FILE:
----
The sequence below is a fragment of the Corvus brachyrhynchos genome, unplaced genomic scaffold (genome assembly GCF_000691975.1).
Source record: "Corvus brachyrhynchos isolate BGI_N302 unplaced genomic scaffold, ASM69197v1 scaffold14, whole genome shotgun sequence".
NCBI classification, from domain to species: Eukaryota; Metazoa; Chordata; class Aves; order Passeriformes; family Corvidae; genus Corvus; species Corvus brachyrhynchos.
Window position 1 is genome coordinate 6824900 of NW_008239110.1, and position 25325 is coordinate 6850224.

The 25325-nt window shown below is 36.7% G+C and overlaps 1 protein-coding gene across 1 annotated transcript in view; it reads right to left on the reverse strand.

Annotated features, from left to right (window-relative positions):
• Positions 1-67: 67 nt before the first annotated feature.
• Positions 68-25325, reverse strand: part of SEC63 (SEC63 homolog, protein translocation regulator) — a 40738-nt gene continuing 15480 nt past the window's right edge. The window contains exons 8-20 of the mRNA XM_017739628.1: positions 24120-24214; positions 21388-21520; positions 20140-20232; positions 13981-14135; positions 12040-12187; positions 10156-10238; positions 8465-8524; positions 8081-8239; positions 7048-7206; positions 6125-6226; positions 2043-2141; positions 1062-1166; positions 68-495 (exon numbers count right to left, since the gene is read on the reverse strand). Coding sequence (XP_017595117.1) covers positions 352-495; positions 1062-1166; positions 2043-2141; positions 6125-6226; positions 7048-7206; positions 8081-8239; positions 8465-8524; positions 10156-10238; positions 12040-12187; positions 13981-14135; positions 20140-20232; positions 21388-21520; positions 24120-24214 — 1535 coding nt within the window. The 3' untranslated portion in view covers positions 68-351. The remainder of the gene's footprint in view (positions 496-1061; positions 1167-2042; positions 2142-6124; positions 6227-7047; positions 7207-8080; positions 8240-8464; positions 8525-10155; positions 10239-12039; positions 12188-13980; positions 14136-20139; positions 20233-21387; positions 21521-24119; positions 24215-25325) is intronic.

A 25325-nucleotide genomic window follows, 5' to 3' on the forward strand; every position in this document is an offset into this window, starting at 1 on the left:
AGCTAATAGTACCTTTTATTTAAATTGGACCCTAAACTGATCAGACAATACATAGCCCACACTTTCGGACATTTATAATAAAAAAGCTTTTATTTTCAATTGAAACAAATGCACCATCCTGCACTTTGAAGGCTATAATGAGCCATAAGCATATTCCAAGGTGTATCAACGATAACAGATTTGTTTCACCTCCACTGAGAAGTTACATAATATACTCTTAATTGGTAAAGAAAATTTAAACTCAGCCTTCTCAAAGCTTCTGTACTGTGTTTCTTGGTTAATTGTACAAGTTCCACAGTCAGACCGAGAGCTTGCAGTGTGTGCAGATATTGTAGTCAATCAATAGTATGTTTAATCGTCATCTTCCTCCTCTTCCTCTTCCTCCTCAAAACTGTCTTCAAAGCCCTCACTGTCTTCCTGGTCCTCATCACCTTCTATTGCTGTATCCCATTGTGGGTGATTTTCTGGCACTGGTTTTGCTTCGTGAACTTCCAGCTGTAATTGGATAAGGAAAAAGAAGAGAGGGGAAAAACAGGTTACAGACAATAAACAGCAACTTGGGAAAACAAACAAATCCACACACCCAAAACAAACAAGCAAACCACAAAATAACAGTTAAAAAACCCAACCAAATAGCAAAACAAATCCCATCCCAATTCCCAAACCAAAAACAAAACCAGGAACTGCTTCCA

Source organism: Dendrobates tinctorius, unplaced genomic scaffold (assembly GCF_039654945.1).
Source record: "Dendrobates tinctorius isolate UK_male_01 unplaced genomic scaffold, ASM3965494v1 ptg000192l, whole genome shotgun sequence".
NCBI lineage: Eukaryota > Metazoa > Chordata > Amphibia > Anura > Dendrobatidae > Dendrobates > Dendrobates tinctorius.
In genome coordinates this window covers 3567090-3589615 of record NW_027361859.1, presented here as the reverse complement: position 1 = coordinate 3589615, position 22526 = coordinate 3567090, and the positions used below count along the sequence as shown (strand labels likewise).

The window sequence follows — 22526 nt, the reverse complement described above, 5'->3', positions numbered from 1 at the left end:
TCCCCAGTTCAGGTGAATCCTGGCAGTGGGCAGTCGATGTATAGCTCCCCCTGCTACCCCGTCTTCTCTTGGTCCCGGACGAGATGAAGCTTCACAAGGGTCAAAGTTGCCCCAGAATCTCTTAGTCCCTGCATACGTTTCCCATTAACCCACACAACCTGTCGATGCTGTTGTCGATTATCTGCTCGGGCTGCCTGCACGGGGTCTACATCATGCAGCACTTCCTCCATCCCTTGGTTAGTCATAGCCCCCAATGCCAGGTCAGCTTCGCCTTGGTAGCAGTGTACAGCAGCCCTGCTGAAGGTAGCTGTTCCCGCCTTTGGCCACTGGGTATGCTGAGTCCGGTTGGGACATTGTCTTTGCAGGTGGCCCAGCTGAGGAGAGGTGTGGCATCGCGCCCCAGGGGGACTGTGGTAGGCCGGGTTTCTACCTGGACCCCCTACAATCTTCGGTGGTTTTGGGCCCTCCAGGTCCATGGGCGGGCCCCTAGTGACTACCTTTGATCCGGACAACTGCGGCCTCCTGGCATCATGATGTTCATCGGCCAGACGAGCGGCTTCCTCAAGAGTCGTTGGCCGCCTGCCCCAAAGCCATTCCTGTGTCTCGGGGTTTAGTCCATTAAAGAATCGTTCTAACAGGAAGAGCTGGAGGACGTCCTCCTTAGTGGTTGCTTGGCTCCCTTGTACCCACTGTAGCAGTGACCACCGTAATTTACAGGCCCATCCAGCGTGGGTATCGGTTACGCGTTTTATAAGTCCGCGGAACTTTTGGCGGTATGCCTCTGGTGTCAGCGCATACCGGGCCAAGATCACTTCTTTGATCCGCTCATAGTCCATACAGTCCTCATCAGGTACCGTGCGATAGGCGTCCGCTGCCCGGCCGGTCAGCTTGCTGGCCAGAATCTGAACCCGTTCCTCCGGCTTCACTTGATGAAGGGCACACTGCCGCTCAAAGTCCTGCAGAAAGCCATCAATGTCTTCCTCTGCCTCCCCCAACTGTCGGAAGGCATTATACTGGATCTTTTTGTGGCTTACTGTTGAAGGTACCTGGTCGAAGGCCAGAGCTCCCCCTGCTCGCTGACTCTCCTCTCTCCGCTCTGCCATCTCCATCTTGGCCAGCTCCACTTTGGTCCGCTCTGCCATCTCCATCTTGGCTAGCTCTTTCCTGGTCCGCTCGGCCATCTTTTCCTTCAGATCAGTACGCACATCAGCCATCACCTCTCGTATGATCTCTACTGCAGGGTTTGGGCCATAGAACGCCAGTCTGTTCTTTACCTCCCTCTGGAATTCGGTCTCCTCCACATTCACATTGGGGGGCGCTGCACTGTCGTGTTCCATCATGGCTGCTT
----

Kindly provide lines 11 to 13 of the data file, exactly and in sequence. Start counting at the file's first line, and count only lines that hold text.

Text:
Source organism: Dendrobates tinctorius, unplaced genomic scaffold (assembly GCF_039654945.1).
Source record: "Dendrobates tinctorius isolate UK_male_01 unplaced genomic scaffold, ASM3965494v1 ptg000192l, whole genome shotgun sequence".
NCBI lineage: Eukaryota > Metazoa > Chordata > Amphibia > Anura > Dendrobatidae > Dendrobates > Dendrobates tinctorius.